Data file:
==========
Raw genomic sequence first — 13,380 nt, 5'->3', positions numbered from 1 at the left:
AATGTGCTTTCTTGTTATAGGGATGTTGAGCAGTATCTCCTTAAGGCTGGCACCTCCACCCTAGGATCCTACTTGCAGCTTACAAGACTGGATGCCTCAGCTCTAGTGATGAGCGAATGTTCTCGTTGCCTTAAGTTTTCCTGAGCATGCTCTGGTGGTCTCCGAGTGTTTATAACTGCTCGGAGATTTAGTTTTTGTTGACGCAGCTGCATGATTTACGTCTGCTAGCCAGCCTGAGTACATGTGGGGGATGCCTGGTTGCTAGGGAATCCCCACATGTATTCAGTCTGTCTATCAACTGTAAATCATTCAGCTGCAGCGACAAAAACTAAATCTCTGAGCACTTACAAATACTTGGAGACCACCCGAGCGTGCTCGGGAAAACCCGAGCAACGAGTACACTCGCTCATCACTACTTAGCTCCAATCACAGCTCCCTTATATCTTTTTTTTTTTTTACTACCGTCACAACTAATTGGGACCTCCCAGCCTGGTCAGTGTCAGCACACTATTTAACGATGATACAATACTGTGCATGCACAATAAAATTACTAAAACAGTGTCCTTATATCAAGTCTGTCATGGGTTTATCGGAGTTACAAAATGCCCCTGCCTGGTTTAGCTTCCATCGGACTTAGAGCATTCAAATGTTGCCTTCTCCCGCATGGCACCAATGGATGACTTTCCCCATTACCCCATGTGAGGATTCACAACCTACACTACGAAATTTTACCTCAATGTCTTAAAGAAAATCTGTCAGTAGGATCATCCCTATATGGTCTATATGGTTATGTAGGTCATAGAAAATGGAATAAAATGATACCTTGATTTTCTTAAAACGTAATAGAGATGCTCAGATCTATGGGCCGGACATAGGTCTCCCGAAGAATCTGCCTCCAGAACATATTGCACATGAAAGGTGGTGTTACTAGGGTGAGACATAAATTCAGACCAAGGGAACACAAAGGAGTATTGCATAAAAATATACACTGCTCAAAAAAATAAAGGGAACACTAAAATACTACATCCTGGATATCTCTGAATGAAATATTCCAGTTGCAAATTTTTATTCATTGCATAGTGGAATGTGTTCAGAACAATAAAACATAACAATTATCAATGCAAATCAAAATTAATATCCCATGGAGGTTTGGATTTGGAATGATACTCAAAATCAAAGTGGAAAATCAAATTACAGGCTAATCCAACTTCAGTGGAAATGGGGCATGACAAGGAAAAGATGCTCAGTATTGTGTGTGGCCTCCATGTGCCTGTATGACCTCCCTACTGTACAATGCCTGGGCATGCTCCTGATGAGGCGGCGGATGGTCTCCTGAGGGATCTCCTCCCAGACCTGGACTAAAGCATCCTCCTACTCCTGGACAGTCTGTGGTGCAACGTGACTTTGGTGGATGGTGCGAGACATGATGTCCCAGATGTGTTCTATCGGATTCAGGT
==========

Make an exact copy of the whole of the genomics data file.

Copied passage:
Raw genomic sequence first — 13,380 nt, 5'->3', positions numbered from 1 at the left:
AATGTGCTTTCTTGTTATAGGGATGTTGAGCAGTATCTCCTTAAGGCTGGCACCTCCACCCTAGGATCCTACTTGCAGCTTACAAGACTGGATGCCTCAGCTCTAGTGATGAGCGAATGTTCTCGTTGCCTTAAGTTTTCCTGAGCATGCTCTGGTGGTCTCCGAGTGTTTATAACTGCTCGGAGATTTAGTTTTTGTTGACGCAGCTGCATGATTTACGTCTGCTAGCCAGCCTGAGTACATGTGGGGGATGCCTGGTTGCTAGGGAATCCCCACATGTATTCAGTCTGTCTATCAACTGTAAATCATTCAGCTGCAGCGACAAAAACTAAATCTCTGAGCACTTACAAATACTTGGAGACCACCCGAGCGTGCTCGGGAAAACCCGAGCAACGAGTACACTCGCTCATCACTACTTAGCTCCAATCACAGCTCCCTTATATCTTTTTTTTTTTTTACTACCGTCACAACTAATTGGGACCTCCCAGCCTGGTCAGTGTCAGCACACTATTTAACGATGATACAATACTGTGCATGCACAATAAAATTACTAAAACAGTGTCCTTATATCAAGTCTGTCATGGGTTTATCGGAGTTACAAAATGCCCCTGCCTGGTTTAGCTTCCATCGGACTTAGAGCATTCAAATGTTGCCTTCTCCCGCATGGCACCAATGGATGACTTTCCCCATTACCCCATGTGAGGATTCACAACCTACACTACGAAATTTTACCTCAATGTCTTAAAGAAAATCTGTCAGTAGGATCATCCCTATATGGTCTATATGGTTATGTAGGTCATAGAAAATGGAATAAAATGATACCTTGATTTTCTTAAAACGTAATAGAGATGCTCAGATCTATGGGCCGGACATAGGTCTCCCGAAGAATCTGCCTCCAGAACATATTGCACATGAAAGGTGGTGTTACTAGGGTGAGACATAAATTCAGACCAAGGGAACACAAAGGAGTATTGCATAAAAATATACACTGCTCAAAAAAATAAAGGGAACACTAAAATACTACATCCTGGATATCTCTGAATGAAATATTCCAGTTGCAAATTTTTATTCATTGCATAGTGGAATGTGTTCAGAACAATAAAACATAACAATTATCAATGCAAATCAAAATTAATATCCCATGGAGGTTTGGATTTGGAATGATACTCAAAATCAAAGTGGAAAATCAAATTACAGGCTAATCCAACTTCAGTGGAAATGGGGCATGACAAGGAAAAGATGCTCAGTATTGTGTGTGGCCTCCATGTGCCTGTATGACCTCCCTACTGTACAATGCCTGGGCATGCTCCTGATGAGGCGGCGGATGGTCTCCTGAGGGATCTCCTCCCAGACCTGGACTAAAGCATCCTCCTACTCCTGGACAGTCTGTGGTGCAACGTGACTTTGGTGGATGGTGCGAGACATGATGTCCCAGATGTGTTCTATCGGATTCAGGT